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The Jewish Chicken Farmers of Petaluma: Why Remember?

Part One by Kenneth Kann   FIRST, ASTONISHMENT. Then outrage. Mine. I was viewing “California Dreaming,” a 2013 exhibit on Bay Area Jewish history at San Francisco’s eminent Contemporary Jewish Museum. The exhibit included the story of an extraordinary Jewish chicken ranching community in Petaluma, thirty-five miles north of San Francisco. This museum exhibit was false: […]

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OpEdge: The American Grand Guignol

MASS MURDER AT A SCHOOL ONCE AGAIN WHILE RIGHTWING POLITICIANS MAKE EXCUSES FOR NOT TIGHTENING GUN LAWS by Marc Jampole TO BLAME MENTAL ILLNESS as the reason that Nikolas Cruz, a 19-year-old boy, used his legally purchased automatic weapon to kill 17 people at a Florida high school is to commit the logical fallacy to […]

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“Weathering Winter”

by Shirley Adelman   WEATHERING WINTER KASHA The comfort of kasha, on a cold winter day, warming me up, like Yiddish words, flying across the table many years ago.   BORSCHT Taking time from what should be done, to what must be done: cooking a winter borscht, to nourish my soul, hungry for the flavors, of […]

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Gramsci, Yiddish, and Building Cultural Barricades

by Lane Silberstein   FAR RIGHT POPULISM is insurgent internationally. Greece and Germany, and of course the United States and Israel, form a part of this wave. This is a deeply disturbing trend for Jews, particularly for those of us involved in political-cultural struggle. This worldwide phenomenon is not reducible to either cultural or economic causes, […]

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Five Days in Palestine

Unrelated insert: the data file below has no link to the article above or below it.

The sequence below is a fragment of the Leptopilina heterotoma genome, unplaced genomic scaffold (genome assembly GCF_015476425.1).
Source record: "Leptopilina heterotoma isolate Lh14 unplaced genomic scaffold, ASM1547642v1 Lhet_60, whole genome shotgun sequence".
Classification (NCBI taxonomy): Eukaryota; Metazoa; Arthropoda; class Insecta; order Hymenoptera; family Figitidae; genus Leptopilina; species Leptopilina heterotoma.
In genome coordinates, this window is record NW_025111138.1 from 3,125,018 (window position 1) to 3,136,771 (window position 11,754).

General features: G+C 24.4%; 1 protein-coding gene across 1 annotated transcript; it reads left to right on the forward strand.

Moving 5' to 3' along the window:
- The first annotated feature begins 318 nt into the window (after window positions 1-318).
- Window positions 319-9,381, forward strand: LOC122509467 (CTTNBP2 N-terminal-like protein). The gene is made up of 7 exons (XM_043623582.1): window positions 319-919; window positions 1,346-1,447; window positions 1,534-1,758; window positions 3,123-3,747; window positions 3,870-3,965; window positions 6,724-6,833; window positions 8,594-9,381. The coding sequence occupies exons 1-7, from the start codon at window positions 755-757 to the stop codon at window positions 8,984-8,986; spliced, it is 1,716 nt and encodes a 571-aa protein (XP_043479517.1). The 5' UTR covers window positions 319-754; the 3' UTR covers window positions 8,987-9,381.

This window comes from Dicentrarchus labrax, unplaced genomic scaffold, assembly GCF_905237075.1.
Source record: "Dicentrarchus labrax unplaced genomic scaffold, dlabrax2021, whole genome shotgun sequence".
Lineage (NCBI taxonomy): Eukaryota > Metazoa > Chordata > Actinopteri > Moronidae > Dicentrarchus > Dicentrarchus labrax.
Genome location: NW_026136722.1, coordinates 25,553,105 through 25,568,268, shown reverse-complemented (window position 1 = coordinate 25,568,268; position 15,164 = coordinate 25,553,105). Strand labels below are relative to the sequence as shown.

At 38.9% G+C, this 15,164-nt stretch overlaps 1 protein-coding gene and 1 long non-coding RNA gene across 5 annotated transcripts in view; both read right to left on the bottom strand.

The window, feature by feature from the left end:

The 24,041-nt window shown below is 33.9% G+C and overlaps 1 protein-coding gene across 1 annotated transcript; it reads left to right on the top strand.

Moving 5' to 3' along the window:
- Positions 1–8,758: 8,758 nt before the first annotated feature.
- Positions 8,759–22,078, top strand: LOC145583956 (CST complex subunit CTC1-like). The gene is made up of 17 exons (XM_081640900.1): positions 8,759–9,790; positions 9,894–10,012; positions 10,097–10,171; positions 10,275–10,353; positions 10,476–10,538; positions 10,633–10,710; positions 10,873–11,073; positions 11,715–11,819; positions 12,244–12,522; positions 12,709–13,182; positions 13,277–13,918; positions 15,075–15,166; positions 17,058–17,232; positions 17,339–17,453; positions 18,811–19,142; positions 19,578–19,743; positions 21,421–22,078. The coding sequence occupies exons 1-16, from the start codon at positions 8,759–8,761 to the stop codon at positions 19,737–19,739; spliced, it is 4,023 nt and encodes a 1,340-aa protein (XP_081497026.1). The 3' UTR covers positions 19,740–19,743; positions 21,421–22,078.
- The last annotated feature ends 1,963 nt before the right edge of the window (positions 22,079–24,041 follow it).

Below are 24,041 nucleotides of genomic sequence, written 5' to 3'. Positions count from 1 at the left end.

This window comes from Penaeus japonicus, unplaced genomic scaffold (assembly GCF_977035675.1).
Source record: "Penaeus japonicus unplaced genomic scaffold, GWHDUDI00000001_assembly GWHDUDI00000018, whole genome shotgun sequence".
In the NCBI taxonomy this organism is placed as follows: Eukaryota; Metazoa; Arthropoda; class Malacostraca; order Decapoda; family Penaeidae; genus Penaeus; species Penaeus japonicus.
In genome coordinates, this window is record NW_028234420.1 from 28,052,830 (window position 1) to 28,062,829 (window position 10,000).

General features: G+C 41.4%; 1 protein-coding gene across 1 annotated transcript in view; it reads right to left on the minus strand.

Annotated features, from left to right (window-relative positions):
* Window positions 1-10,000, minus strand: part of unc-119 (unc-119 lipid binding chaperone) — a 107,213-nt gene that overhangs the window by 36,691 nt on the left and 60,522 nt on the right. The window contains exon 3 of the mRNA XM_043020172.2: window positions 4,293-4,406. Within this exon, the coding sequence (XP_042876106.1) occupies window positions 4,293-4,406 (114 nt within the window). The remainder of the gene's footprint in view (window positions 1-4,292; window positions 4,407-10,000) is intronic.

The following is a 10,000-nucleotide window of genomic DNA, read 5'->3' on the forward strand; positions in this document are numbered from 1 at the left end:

by Dina Heisler and Susan Nobel   PEOPLE around the world and across time crave similar things. They want the chance to raise their families within a peaceful and fair environment, one that affords a decent quality of life without fear of one’s fellow man. This was the main takeaway from our voyage into another world: […]

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Of Hoops and Hebrews

HOW JEWS CHANGED BASKETBALL by Mikhail Horowitz   Discussed in This Essay: The Chosen Game: A Jewish Basketball History, by Charley Rosen. University of Nebraska Press, 2017, 208 pages.  Seven-foot Jews in the NBA, slam-dunking! My alarm clock rings.     —Anonymous haiku on the Internet   FOR THE MOST PART the Jewish hoopers chronicled by Charley Rosen […]

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Arthur Szyk, a “Soldier in Art”

by Bennett Muraskin   ALTHOUGH ARTHUR SZYK (1894-1951) is best known today for his Illuminated Hagaddah (1940), still widely used at Passover seders, he was in many ways a political artist, a self-described “soldier in art,” who used his talents to attack fascism, call for the rescue to European Jewry from Nazi-occupied Europe, promote the American war effort and make […]

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“Trump’s Parade”

A SHORT PLAY by Joel Schechter   Characters include: Donald Trump . . . Army Sergeant  . . . Private . . . Kim Jong-un . . . White Horse . . . Big Button . . . White House Hairdresser . . . Chocolate Cake (kosher) . . . Miss Universe   Trump:  I want a parade with a million soldiers saluting their […]

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The Uncivil Servant: Sexual Repression in Iran

by Mitchell Abidor Discussed in this essay: Tehran Taboo, a film by Ali Sooznadeh IN ALI Sooznadeh’s Tehran Taboo, a film visually bright yet tragically dark,  we are offered an Iran eaten away with moral and sexual hypocrisy. The film demonstrates that a society and government constructed as an Islamic state cannot control to control the unruly instincts roiling […]

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Protocols of the Youths of Zion

A new and forceful Jewish magazine debuts by Isaac Brosilow   THE EVENTS OF THE LAST YEAR have brought many Jewish people into a new proximity not only with their Jewish identity, but with antisemitism. Perhaps strangely, the routine attacks on immigrants, destructions of Jewish cemeteries, and mainstreaming of ultra-nationalist politicians have added new dimensions to […]

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